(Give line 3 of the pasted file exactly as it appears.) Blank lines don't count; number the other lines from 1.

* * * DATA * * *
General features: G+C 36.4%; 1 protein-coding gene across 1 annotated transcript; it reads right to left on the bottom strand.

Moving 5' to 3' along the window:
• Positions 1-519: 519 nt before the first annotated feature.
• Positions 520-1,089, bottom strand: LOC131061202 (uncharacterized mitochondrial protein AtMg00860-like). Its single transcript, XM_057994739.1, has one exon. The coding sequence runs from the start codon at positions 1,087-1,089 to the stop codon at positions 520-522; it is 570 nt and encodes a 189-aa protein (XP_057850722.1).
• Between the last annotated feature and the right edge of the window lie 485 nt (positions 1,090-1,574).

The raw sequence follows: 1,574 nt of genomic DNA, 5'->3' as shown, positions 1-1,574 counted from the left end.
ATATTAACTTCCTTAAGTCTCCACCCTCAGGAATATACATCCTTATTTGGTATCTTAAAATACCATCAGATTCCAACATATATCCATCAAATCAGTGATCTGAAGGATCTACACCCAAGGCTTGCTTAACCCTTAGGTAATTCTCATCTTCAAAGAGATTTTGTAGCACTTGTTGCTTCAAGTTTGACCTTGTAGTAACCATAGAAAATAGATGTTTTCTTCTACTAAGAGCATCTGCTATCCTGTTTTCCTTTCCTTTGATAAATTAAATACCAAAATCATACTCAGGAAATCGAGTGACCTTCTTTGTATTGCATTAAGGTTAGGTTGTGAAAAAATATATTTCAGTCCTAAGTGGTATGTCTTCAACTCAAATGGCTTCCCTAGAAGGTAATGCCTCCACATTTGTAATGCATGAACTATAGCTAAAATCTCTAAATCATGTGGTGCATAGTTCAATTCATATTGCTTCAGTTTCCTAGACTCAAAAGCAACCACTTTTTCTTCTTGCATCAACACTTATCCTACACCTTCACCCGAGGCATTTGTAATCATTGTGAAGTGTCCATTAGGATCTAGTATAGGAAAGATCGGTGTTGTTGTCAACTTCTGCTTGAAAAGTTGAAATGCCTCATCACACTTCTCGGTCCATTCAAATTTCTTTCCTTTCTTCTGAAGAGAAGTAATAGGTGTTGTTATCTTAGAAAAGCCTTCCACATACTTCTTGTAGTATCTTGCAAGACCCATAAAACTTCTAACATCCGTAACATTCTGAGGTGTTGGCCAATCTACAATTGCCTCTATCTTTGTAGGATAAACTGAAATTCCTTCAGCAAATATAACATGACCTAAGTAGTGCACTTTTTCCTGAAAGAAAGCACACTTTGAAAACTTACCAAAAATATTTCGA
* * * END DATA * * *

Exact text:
• Positions 1-519: 519 nt before the first annotated feature.